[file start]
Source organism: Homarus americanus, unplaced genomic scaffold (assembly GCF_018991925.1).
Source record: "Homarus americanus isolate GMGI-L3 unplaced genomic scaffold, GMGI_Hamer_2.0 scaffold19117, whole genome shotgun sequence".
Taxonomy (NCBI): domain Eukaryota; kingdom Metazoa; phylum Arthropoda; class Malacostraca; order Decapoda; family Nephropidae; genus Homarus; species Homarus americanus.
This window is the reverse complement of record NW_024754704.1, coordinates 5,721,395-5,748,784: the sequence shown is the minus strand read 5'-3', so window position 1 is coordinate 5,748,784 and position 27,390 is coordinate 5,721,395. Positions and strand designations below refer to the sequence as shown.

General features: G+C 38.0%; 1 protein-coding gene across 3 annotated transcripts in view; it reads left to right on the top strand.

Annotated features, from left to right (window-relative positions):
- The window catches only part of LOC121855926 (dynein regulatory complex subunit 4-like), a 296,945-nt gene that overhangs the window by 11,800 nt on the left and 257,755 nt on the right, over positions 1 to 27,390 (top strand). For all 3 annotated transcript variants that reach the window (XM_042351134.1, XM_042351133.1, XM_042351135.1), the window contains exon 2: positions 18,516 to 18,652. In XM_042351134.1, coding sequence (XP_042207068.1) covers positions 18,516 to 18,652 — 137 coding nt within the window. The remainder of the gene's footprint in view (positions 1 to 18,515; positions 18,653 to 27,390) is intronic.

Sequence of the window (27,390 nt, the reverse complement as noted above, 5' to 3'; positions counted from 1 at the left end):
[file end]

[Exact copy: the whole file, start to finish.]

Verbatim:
Source organism: Homarus americanus, unplaced genomic scaffold (assembly GCF_018991925.1).
Source record: "Homarus americanus isolate GMGI-L3 unplaced genomic scaffold, GMGI_Hamer_2.0 scaffold19117, whole genome shotgun sequence".
Taxonomy (NCBI): domain Eukaryota; kingdom Metazoa; phylum Arthropoda; class Malacostraca; order Decapoda; family Nephropidae; genus Homarus; species Homarus americanus.
This window is the reverse complement of record NW_024754704.1, coordinates 5,721,395-5,748,784: the sequence shown is the minus strand read 5'-3', so window position 1 is coordinate 5,748,784 and position 27,390 is coordinate 5,721,395. Positions and strand designations below refer to the sequence as shown.

General features: G+C 38.0%; 1 protein-coding gene across 3 annotated transcripts in view; it reads left to right on the top strand.

Annotated features, from left to right (window-relative positions):
- The window catches only part of LOC121855926 (dynein regulatory complex subunit 4-like), a 296,945-nt gene that overhangs the window by 11,800 nt on the left and 257,755 nt on the right, over positions 1 to 27,390 (top strand). For all 3 annotated transcript variants that reach the window (XM_042351134.1, XM_042351133.1, XM_042351135.1), the window contains exon 2: positions 18,516 to 18,652. In XM_042351134.1, coding sequence (XP_042207068.1) covers positions 18,516 to 18,652 — 137 coding nt within the window. The remainder of the gene's footprint in view (positions 1 to 18,515; positions 18,653 to 27,390) is intronic.

Sequence of the window (27,390 nt, the reverse complement as noted above, 5' to 3'; positions counted from 1 at the left end):